The road to the University of Latvia was a long and winding one. The government of the Czarist Russian empire only allowed the existence of one university in the Baltic province - the University of Terbat (now Tartu), where initially education was conducted only in German, but later, in Russian. In 1862, the first technical university in the Baltics was founded in Riga - the Riga Polytechnic (from 1896, The Riga Polytechnic Institute). It became the "the brain centre" of industrialization in Latvia - where the top specialists were prepared in various sectors of the economy. During World War I, about two thousand students were evacuated to Moscow. The institute resumed its activities at the end of the German occupation period, on the 14th of October 1918, with a new title – The Baltic School of Technology. It functioned for only two and a half months, because in January 1919, Riga was occupied by the Bolsheviks. They transformed the Baltic School of Technology into a Latvian higher education institution (it operated from mid-February to the 22nd of May). Another attempt to rebuild the Baltic Technical University took place after the battalion was expelled from Riga. The ambitions of the new Latvian state, however, were much greater - it wanted to create a fully-fledged national university rather than converting a Russian or German university. For its creation, a special task force was created, which resulted in a remarkable achievement - taking over the Baltic School of Technology and establishing the University of Latvia ready for its first year of teaching within a few months.
From “Latvju opera” to The Latvian National Opera
On the 15th of September 1918, during the German occupation of Riga, The Riga Second Theatre (Now the Latvian National Theatre) was the venue for a solemn opening concert of the Latvian Opera. The modern opera house at that time was Riga's First (German) Theatre, and the Latvian Opera did not have its own permanent space. The opera singers also climbed onto the stage of the Second Theatre for the solemn proclamation of the Republic of Latvia on the 18th of November 1918, repeatedly singing the national anthem. The invasion of the Russian Red Army disrupted the Latvian opera’s season. On the 23rd of September 1919, the Provisional Government adopted the statutes for the National Opera. Immediately after the Bermont forces were expelled from Riga at the end of November 1919, the opera resumed its work under the direction of the General Manager Jānis Zālītis (1884 - 1943). The official opening of the Latvian National Opera took place on the 2nd of December 1919 with a performance of Richard Wagner's opera Tannhäuser.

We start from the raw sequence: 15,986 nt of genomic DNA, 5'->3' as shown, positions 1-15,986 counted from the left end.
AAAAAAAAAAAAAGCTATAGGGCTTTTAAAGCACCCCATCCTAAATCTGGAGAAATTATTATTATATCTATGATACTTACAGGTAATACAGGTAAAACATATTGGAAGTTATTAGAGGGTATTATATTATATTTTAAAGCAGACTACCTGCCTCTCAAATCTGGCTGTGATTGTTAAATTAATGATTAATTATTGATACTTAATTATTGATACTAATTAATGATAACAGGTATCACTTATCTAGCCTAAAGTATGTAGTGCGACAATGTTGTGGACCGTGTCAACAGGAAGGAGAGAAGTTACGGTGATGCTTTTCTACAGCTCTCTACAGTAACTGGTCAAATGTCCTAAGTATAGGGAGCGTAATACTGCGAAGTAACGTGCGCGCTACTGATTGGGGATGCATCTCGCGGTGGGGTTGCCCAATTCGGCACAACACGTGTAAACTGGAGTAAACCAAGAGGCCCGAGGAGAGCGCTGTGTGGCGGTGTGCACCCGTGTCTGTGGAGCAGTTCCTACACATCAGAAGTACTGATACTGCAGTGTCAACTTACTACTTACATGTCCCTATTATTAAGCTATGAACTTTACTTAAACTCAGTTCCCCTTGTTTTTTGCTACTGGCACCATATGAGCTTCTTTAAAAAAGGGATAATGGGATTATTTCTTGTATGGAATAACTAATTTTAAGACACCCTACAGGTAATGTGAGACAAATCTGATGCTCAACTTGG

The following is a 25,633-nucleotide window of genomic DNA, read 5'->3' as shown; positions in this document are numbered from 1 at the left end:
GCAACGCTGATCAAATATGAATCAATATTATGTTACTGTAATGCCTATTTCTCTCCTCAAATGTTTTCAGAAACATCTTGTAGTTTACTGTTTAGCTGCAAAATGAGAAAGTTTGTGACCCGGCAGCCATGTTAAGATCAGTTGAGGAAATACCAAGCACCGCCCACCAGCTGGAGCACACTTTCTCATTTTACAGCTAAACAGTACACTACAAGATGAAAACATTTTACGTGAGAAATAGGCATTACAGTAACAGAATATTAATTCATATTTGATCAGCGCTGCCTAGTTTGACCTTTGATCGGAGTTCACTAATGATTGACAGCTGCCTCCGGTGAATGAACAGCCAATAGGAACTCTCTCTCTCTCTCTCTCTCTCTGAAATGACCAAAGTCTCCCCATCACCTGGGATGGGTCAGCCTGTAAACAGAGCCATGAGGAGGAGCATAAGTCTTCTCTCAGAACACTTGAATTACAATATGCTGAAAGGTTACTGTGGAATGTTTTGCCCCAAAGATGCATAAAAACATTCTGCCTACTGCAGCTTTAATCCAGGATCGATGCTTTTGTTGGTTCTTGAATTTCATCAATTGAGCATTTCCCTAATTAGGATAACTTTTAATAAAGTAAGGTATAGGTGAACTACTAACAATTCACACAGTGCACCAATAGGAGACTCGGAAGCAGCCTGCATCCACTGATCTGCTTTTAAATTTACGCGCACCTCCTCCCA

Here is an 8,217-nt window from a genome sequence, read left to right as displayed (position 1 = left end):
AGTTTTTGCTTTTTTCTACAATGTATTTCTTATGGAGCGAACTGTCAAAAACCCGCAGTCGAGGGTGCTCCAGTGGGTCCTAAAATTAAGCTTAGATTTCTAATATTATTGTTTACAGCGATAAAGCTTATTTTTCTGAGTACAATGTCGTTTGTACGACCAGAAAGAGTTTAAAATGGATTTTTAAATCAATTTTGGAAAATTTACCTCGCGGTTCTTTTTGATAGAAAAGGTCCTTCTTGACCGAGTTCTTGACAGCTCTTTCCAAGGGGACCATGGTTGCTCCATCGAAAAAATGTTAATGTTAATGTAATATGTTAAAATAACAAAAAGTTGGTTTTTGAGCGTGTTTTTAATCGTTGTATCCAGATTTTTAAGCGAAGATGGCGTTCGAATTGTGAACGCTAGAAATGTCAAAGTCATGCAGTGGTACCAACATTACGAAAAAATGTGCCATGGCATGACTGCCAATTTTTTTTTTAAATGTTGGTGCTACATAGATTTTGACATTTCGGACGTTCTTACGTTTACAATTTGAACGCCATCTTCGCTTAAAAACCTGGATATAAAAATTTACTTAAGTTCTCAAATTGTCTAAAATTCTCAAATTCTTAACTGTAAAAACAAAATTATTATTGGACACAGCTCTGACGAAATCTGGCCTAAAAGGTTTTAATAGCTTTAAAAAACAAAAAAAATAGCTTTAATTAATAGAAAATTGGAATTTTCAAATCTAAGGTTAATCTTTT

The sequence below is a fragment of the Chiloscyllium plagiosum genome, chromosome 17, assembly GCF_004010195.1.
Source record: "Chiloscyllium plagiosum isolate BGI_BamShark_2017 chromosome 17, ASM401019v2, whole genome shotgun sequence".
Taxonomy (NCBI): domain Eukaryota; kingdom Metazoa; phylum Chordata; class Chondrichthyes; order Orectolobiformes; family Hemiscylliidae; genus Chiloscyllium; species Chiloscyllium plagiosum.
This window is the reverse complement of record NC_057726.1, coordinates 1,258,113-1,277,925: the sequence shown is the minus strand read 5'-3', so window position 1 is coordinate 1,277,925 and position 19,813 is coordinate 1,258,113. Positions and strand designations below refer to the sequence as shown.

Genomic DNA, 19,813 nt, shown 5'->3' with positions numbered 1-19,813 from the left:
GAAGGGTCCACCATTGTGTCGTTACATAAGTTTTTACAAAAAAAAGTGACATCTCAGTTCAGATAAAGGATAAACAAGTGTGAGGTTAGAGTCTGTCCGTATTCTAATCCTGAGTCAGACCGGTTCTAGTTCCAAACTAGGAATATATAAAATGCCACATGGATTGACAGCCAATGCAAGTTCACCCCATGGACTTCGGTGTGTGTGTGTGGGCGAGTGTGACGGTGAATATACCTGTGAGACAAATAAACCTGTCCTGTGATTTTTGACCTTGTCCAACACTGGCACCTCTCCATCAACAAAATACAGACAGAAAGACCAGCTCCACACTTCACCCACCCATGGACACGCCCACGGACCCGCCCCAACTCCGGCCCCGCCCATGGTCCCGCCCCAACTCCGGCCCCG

Quoting a review of the opening performance by Alfrēds Ozoliņš: “Satisfactory singing from the chorus. The ensemble gave a confident rendition. The orchestra, with the exception of the woodwind section, noted for its tendency for dis-harmony, and some rather striking surprises from the harp that is in the hands of an otherwise competent and well-known musician; “played” their leading role with honour, thanks to the Conductor, Teodors Reiters, who is responsible for the lion’s share of this success. ” (Latvijas Sargs, 4th of December 1919)
The Beginnings of VEF
The creation of a state was inconceivable without companies and organizations, on whose shoulders lay the restoration work of Latvia when the five-year war was over. Thousands of buildings, hundreds of kilometres of roads and railways, dozens of bridges had to be rebuilt.
As during the war, the communications infrastructure, without which a normal state cannot function, was completely destroyed, in 1919, the government established the Directorate of Roads and Buildings, the Latvian Railway Administration and other such entities.